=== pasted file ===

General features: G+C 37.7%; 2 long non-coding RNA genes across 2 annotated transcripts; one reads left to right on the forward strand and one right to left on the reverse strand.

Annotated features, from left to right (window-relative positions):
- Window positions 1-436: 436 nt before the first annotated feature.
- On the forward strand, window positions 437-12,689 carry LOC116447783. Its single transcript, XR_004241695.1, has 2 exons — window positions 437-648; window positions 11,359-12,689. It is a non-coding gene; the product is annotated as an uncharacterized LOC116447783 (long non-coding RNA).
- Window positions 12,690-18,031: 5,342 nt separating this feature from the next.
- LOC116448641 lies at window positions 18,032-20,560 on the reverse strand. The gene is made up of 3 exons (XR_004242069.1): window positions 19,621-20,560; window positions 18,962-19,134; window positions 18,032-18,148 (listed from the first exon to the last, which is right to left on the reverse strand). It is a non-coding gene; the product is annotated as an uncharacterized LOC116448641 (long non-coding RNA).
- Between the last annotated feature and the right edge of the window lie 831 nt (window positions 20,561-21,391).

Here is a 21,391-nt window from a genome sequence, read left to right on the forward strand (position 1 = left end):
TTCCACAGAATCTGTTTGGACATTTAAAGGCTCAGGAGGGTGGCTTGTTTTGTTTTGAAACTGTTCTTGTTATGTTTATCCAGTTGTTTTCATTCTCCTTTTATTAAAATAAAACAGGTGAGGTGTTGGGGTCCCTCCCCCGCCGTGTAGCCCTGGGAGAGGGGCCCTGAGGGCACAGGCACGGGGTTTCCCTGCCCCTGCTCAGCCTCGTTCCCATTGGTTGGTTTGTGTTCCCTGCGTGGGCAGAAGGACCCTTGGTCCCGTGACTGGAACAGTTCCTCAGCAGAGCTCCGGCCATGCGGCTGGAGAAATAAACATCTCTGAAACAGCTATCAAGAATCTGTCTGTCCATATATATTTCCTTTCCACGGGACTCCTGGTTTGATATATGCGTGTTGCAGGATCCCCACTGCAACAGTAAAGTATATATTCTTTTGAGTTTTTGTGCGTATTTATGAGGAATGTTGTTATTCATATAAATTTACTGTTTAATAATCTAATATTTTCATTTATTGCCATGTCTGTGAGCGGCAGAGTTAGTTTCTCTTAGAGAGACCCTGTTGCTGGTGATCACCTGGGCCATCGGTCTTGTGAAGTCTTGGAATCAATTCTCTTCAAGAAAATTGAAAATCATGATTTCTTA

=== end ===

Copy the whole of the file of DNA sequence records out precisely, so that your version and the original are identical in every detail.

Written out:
General features: G+C 37.7%; 2 long non-coding RNA genes across 2 annotated transcripts; one reads left to right on the forward strand and one right to left on the reverse strand.

Annotated features, from left to right (window-relative positions):
- Window positions 1-436: 436 nt before the first annotated feature.
- On the forward strand, window positions 437-12,689 carry LOC116447783. Its single transcript, XR_004241695.1, has 2 exons — window positions 437-648; window positions 11,359-12,689. It is a non-coding gene; the product is annotated as an uncharacterized LOC116447783 (long non-coding RNA).
- Window positions 12,690-18,031: 5,342 nt separating this feature from the next.
- LOC116448641 lies at window positions 18,032-20,560 on the reverse strand. The gene is made up of 3 exons (XR_004242069.1): window positions 19,621-20,560; window positions 18,962-19,134; window positions 18,032-18,148 (listed from the first exon to the last, which is right to left on the reverse strand). It is a non-coding gene; the product is annotated as an uncharacterized LOC116448641 (long non-coding RNA).
- Between the last annotated feature and the right edge of the window lie 831 nt (window positions 20,561-21,391).

Here is a 21,391-nt window from a genome sequence, read left to right on the forward strand (position 1 = left end):
TTCCACAGAATCTGTTTGGACATTTAAAGGCTCAGGAGGGTGGCTTGTTTTGTTTTGAAACTGTTCTTGTTATGTTTATCCAGTTGTTTTCATTCTCCTTTTATTAAAATAAAACAGGTGAGGTGTTGGGGTCCCTCCCCCGCCGTGTAGCCCTGGGAGAGGGGCCCTGAGGGCACAGGCACGGGGTTTCCCTGCCCCTGCTCAGCCTCGTTCCCATTGGTTGGTTTGTGTTCCCTGCGTGGGCAGAAGGACCCTTGGTCCCGTGACTGGAACAGTTCCTCAGCAGAGCTCCGGCCATGCGGCTGGAGAAATAAACATCTCTGAAACAGCTATCAAGAATCTGTCTGTCCATATATATTTCCTTTCCACGGGACTCCTGGTTTGATATATGCGTGTTGCAGGATCCCCACTGCAACAGTAAAGTATATATTCTTTTGAGTTTTTGTGCGTATTTATGAGGAATGTTGTTATTCATATAAATTTACTGTTTAATAATCTAATATTTTCATTTATTGCCATGTCTGTGAGCGGCAGAGTTAGTTTCTCTTAGAGAGACCCTGTTGCTGGTGATCACCTGGGCCATCGGTCTTGTGAAGTCTTGGAATCAATTCTCTTCAAGAAAATTGAAAATCATGATTTCTTA